Animal Planet’s reality show, Whale Wars, featuring a ragtag group of activists trying to save the planet by attacking Japanese whalers, has as much credibility with environmentalists as Jon & Kate have with parenting experts. It’s the green community’s version of Jersey Shore if you will; so preposterous it’s hard to look away.
Paul Watson is the doughy captain and star of the show. To most viewers he’s nothing more than an eccentric animal rights activist. Most people probably consider him harmless (unless you’re hunting whales of course). But there’s a lot more lurking under the façade of this wacky eco-activist.
Watson is severely at odds with environmentalists striving for inclusive solutions to environmental problems.
The outlandish tactics exhibited on the show extend to Watson’s involvement in the environmental movement. As the chair of the Sierra Club from 2003-2006 and founder and president of the Sea Sheppard Conservation Society, Watson has wielded tremendous influence as an environmental leader.
Now, he is leveraging that influence to condemn a renewed effort to make environmentalism more democratic.
This was on full display when Watson shot off a nasty response to fellow environmentalists about the short film The Green War on Immigrants. The film exposes the growing infiltration of the environmental movement by white nationalist forces, and a corresponding pledge provides the opportunity for environmentalists to speak out against it.
In the opening lines of Watson’s reply he states, “The Green War on Immigrants. What war is this? I missed the declaration! Sounds like another round of green bashing rhetoric from the humanist crowd again.”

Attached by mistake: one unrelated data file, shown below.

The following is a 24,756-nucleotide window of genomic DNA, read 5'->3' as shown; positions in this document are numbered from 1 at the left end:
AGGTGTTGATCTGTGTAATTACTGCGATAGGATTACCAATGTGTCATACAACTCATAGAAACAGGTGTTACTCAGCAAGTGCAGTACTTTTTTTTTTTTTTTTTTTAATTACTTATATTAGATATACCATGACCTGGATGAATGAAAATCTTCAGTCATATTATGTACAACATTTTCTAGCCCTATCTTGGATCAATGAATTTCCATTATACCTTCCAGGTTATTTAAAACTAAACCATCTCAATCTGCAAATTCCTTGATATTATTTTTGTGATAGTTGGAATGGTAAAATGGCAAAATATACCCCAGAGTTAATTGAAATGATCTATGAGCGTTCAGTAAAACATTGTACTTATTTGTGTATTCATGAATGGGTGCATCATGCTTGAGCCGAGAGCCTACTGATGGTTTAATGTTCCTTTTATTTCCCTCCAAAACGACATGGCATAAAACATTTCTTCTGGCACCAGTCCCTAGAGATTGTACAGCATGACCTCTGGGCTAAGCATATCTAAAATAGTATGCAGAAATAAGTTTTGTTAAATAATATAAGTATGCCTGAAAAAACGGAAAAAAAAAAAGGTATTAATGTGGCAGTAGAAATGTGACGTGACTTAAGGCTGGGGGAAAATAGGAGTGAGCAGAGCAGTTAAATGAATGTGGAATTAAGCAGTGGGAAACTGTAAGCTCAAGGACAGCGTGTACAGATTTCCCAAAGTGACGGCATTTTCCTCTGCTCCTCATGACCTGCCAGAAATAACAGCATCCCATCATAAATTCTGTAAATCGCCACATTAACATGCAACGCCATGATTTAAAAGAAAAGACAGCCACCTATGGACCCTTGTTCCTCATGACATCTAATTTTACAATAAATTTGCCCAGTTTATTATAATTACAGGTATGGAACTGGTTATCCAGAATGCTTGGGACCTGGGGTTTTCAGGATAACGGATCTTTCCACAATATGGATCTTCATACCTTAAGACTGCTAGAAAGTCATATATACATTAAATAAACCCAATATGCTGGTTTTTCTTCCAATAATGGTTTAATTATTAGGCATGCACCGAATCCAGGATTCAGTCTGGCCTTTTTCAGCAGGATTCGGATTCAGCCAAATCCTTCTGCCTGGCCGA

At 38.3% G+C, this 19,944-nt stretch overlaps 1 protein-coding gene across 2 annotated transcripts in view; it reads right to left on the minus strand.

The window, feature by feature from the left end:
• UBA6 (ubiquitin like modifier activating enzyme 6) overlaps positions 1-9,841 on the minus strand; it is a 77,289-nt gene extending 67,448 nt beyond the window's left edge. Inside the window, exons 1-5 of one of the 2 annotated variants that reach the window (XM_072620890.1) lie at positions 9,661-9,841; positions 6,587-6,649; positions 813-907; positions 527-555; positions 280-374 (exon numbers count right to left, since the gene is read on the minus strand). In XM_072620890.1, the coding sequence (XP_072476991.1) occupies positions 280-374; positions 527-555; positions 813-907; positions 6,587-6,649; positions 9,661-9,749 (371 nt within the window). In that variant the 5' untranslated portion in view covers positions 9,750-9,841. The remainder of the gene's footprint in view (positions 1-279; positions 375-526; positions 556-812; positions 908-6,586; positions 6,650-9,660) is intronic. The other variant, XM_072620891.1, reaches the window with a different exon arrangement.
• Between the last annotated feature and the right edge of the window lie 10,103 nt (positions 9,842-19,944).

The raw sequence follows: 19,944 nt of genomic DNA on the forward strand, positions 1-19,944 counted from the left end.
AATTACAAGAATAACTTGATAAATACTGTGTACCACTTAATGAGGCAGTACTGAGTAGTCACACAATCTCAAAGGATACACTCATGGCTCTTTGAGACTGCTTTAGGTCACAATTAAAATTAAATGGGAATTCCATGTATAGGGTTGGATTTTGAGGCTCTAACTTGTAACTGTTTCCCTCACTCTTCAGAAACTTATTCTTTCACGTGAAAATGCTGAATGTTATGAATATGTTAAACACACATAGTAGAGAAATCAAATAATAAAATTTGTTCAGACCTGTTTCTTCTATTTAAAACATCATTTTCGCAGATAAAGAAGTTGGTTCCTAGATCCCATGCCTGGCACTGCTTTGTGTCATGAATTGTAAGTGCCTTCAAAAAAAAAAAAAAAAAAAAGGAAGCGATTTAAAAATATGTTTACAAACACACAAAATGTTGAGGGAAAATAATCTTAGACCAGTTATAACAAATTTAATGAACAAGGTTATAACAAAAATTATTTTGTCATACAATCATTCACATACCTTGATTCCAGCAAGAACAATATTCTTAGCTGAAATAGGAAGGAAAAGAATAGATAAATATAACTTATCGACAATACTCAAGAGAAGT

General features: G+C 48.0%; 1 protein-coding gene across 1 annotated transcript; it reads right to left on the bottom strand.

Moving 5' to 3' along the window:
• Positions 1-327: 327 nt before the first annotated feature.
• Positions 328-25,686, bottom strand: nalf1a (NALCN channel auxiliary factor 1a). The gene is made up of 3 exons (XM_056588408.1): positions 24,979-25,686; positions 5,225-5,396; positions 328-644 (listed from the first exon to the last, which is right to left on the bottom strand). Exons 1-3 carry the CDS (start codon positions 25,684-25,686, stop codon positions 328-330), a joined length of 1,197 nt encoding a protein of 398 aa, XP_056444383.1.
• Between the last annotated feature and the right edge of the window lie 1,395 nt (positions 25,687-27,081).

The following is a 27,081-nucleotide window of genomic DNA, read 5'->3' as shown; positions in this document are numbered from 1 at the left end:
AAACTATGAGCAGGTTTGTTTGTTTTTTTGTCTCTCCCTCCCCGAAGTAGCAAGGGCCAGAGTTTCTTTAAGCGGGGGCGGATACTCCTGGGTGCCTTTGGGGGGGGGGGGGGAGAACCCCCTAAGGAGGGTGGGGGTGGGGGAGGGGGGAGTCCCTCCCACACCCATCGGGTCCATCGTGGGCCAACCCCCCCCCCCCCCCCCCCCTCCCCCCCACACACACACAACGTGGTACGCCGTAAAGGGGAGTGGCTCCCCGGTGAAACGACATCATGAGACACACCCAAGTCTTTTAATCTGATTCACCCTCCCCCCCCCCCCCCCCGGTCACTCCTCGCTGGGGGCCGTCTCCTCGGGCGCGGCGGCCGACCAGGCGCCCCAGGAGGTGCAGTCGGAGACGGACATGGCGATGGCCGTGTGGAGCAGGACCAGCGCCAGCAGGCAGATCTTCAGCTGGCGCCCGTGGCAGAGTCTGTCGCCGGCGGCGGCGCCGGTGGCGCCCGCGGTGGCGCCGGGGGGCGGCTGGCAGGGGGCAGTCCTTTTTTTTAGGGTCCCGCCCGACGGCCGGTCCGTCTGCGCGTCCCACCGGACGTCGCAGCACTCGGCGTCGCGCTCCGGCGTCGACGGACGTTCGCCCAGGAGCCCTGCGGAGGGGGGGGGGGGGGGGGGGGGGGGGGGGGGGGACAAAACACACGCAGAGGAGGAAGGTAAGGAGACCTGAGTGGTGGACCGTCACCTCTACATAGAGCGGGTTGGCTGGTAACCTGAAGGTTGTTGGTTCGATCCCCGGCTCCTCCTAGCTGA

Guess he won’t be signing the pledge to take a stand against bigotry.
Unfortunately, Watson isn’t alone. There is a segment of the environmental movement that has zeroed in on overpopulation and immigration as the primary causes of environmental degradation and as a result aligned themselves with white nationalists.
In fact, this division was at the heart of a failed hostile takeover attempt within the Sierra Club, and was allegedly the reason Watson left the Club.
Watson was one of three endorsers of an anti-immigrant ballot, formerly referred to as Sierrans for U.S. Population Stabilization (SUSPS), brought before the Sierra Club board in 2002 that was strongly backed by outside anti-immigration groups. Doug Lafollette and Ben Zuckerman, (now vice president of the anti-immigrant group Californians for Population Stabilization) were the other two. These three, along with their allies, controlled a third of the board at the time. If three more anti-immigration directors were elected to the Board in 2004, the SUSPS faction would have gained effective control of the national organization.
The victory by the Sierra Club stands as an example of successfully countering bigotry in the environmental movement. Although Watson and his cronies were defeated and the anti-immigrant ballot initiative did not pass, Watson and others have not strayed from their anti-immigration stance.
This was clear in Watson’s reply when he wrote, “What percentage of immigrants are [sic] interested or even involved in ecological movements or organizations? Hell, what percentage of the overall population is involved?”
If Watson is so concerned about the lack of involvement in ecological movements, why is he wasting his time performing publicity stunts on his reality show (like the time he said he was shot but actually lied about it) instead of advocating for more people to become environmentalists?
It makes sense for the environmental movement to be more inclusive of all peoples; it can only make the movement stronger. So when limelight-addicted individuals like Watson vehemently fight inclusiveness, it points to a disturbing agenda.
Environmentalists who do not agree with the likes of Watson are steering us towards productive discussions about ecological renewal that include all people regardless of where they come from.